I believe that much of the inspiration towards what I now study came from my early educational experiences. My first school was a very multi-cultural environment in which I made many friends from locations across the world, Argentina, Malawi and South Korea are but a few.
Since this time my curiosity for what else lies out in the world past our own national borders has grown. This curiosity only intensified further after I finished my high school education, when I decided to take a gap year to work and travel. I visited many countries on my travels but the experiences that I had in South African and Botswana were for me, the most memorable.
During my time in South Africa I visited a medium-scale developmental project that two of my friends had been volunteering at for the past year where they helped provide support to less advantaged children, often from broken families. The smiles and enthusiasm that these children were in abundance of was testament to the impact of this organization and how essential developmental practices are to overcoming disparities of all sorts in the less economically developed world.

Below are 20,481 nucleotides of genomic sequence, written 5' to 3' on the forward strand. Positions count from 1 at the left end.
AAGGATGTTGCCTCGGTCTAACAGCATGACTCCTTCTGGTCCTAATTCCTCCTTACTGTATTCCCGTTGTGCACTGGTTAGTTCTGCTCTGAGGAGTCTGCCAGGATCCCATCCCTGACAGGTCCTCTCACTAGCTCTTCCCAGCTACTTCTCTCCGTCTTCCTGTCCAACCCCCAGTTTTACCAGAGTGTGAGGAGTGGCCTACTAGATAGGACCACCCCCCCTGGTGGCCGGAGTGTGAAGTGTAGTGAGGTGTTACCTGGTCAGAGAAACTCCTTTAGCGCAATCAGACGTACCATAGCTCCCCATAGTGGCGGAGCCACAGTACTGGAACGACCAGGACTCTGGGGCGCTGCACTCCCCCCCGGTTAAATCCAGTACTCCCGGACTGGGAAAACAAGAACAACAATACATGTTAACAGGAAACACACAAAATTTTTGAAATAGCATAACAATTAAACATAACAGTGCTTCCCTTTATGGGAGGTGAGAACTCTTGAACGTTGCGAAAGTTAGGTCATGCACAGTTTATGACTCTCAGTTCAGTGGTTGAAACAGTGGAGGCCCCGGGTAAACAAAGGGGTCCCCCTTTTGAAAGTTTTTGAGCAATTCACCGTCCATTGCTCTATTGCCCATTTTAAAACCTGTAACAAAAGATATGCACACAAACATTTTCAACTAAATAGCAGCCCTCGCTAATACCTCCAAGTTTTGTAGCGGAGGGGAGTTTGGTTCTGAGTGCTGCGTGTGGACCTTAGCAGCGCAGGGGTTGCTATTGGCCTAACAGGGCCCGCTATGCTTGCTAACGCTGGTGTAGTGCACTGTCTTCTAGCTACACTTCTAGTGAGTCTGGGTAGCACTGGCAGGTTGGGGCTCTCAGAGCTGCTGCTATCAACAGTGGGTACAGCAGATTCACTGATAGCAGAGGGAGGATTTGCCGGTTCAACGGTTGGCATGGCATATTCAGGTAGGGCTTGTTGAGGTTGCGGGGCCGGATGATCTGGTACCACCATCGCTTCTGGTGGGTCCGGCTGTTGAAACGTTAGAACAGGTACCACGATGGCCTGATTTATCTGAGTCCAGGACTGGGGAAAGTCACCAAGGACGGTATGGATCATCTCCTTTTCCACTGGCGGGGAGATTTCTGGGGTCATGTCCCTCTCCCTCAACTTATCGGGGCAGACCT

With all of this taken into consideration, I found the course in International Development at Leeds a very attractive opportunity to pursue. The potential to spend six months studying abroad, especially in a country such as Ghana was a major factor that contributed to my decision to study in Leeds. Additionally, the reputation of the University of Leeds and Leeds as a city also drew me as I had heard good things about both from many people.
There have been many engaging and intellectually stimulating aspects to my studies in Leeds up till this current point. In particular, modules in globalization and development practice have been especially interesting. I believe that the combination of studying development and international relations merges rather well in some parts and that the content of each compliments the other, which makes for a very dynamic degree to study.
Why I chose study abroad
I decided to spend the second semester of my second year at the University of Ghana for several reasons. Much of my inspiration had come from previous experiences but the staff at the University of Leeds only encouraged this. The prospect of studying abroad was made more appealing after talking through the benefits of such an experience with staff and students that had formerly participated in the program. After this I had no doubt left in my mind that studying in Ghana was the right thing to do. The difference in culture, system of education and lifestyle in general was just too attractive an opportunity to let pass.